Some books just seem predestined to let you down. So it is with Inferno. Dan Brown is a great author, and the premise of this book is a very good one. I thought the book was well-written and the voicing by the reader was exceptional. It kept this book going at a heart-pounding pace... until....well until the plot was revealed toward the end of the book.
Ordinarily the story in a Dan Brown book is a 5. This one rates a 3 because it left me going "what the hell were you thinking?" Only an author with prior published books can get by with a resolution like this one. It would be rejected (or the publisher would demand a fix to the ending) if the author were not well known and the book could not be sold on the name alone.
If you elect to get this book, read the Wikipedia entry for Dante (as in, Dante's Inferno) before you listen to the book. It will provide some background you will find helpful.
Unfortunately, it appears that with this book he moved away from his previous formula of mixing history with suspense and sought to make a political statement instead. Seems the statement was more important than the story, therefore the story suffered.
Less Chase Scenes
Best voice artist in the business
Here is the synopsis of the book. Chase scene, describe the architecture in detail, chase scene describe the architecture in detail. You get the picture.
"very disappointing, very repetitive."
Someone who will not listen to it continuously
Not sure yet
Just a really poor repetive story. Sections of the text were repeated word for word in consecutive chapters
"Great as a vacation-book"
The story was fine, especially as a casual summer-read. But it doesn't quite stack up to the previous books, I feel. The narrator was good but not great. The story good but not great. With lots of cultural and city-descriptions, the suspense loses a bit of its urgency. But again, it's fine for a casual summer-read in the shadows of a parasol :-)
I really enjoyed this book as others from Dan Brown. It was my first audiobook and I think because of Paul Michael it became a very good experience.
"Classic Dan Brown (So get over it!)"
I only gave Paul Michael's narration 4 stars, though I found the narration to be very very good - easy to follow and so on, however, I hoped he would've been the storyteller rather than just someone reading the story aloud (if you know what I mean). The whole experience was very enjoyable though, so no complains.
The storyline is CLASSIC Dan Brown so if you haven't liked he's previous novels you won't like this one either but if you enjoyed The Lost Symbol and/or Da Vinci Code you will fall in love with this one too. The history of art and architecture can go on and on and on and be extremely boring if you're not into it and also he's not known for a psychologically in-depth analysis of the characters so some of the characters can be a bit two dimensional - but that is just his style. The main story, however, was, hands down, his best yet. Not quite as many twists in the plot as his previous ones but still brilliant!!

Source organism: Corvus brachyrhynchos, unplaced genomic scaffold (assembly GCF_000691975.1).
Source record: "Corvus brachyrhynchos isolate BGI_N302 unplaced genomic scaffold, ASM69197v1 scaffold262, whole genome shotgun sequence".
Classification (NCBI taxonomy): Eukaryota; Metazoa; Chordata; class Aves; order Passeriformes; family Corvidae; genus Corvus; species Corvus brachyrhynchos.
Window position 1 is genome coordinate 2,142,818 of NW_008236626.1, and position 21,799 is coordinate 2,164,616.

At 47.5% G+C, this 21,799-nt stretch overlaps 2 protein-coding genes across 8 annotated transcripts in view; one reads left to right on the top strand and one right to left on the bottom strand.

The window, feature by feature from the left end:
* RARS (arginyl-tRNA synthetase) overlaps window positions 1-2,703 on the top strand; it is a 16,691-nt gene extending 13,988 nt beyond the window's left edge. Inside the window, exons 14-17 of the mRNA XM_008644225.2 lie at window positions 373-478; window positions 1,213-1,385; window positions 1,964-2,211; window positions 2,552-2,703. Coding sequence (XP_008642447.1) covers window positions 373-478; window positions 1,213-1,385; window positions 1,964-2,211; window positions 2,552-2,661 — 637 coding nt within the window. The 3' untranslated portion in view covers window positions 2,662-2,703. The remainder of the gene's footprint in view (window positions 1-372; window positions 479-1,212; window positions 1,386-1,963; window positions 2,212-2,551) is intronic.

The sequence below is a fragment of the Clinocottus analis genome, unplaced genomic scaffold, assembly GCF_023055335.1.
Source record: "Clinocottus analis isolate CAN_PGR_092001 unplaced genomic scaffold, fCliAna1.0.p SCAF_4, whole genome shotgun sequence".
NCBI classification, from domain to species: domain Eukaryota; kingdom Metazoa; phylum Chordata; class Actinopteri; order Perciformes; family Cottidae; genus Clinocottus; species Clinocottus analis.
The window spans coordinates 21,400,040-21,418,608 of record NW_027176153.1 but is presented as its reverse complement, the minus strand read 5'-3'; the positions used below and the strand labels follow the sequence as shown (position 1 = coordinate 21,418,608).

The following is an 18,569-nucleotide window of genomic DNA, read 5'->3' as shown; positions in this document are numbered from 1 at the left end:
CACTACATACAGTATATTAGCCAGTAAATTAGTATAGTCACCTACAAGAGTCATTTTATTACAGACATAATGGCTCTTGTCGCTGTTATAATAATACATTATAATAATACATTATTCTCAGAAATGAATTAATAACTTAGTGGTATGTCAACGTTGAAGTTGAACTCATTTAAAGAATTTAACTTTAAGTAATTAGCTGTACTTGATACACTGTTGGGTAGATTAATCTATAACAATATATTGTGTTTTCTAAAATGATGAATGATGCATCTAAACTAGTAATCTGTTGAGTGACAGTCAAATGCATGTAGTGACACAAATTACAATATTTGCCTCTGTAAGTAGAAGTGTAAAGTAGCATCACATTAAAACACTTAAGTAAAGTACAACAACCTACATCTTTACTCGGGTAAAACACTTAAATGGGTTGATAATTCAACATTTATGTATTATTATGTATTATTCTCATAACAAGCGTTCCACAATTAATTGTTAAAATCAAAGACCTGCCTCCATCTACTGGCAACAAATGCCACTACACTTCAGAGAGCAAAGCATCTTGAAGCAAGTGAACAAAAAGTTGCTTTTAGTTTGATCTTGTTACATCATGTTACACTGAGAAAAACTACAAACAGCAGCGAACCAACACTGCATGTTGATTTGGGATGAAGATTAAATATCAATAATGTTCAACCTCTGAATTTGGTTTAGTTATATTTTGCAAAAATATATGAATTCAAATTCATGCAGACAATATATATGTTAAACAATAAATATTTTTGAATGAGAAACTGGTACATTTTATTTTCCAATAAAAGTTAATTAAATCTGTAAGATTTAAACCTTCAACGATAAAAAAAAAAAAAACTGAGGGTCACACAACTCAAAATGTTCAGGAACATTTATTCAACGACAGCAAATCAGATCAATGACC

The ending! The ending wasn't quite what I expected, however, I'm glad about it because that would've been boring. The whole storyline is set in a way that makes you think that you know what's going to happen at the end but I assure you that nothing is as it seems.
So if I haven't put you off - Go for it and enjoy!!!
"An immersive journey in the most beautiful places"
Yes. It reads (or "listens" in this case) very easily, and you feel like you are inside the book from page one. Even though a lot of things are shrouded in mystery right up untill the end
Robert Langdon, the main character, will be travelling to many different places. The awesome thing about this book is that these places actually exist, and Robert being a professor of History at Harvard will tell you so many interesting things about various buildings, paintings even cities. When you actually travel to these places, you can relisten the book even just for the great descriptions of art. This combined with a thrilling and twisting plot gives you an awesome listen.
"The darkness ahead for humanity"
A wonderful insight into Florence, after hearing this book I would love to visit Florence, it is almost like q tourist guide.
It is a bit like Bourne Identity where the main character has to back trace his steps to find out what has previously happened.
The moment where Prof. Langdon realizes who the thief is.
Yes, most definitely just didn't have the opportunity
loves this audio book, story is so engaging, couldn't stop listening....
really good to listen to, and he throws in the odd accent or ladies voice which is fun...
No, I was disappointed with the loss of reality, Dan Brown seems to have lost it
yes, I must admit to Googling Dante's inferno , however the storyline lost interest when characters who were believed dead, suddenly appeared and admitted to being actors engaged solely for a performance to convince the hero they had been shot ???
the facts , historical and religious as usual are well documented , however the story was too unbelievable
The Narration was quite good
I won't buy the next Dan Brown solely on His name , as I have in the past. This storyline was too far from reality
"Pure Dan Brown"
Intrigue, mystery, fascinating
Pure Dan Brown. Lve the story, the historical facts and how they can be intertwined so artistically.
I couldn't wait to get back ton it every time I put it down and felt very sorry when it was over.
If you like dan Brown, you'll love this new addition to his latest novels.
"I loved it and can't wait for the movie :)"
Langdon once again made it all so historically interesting! I love facts written into novels!
Very De Vinci Code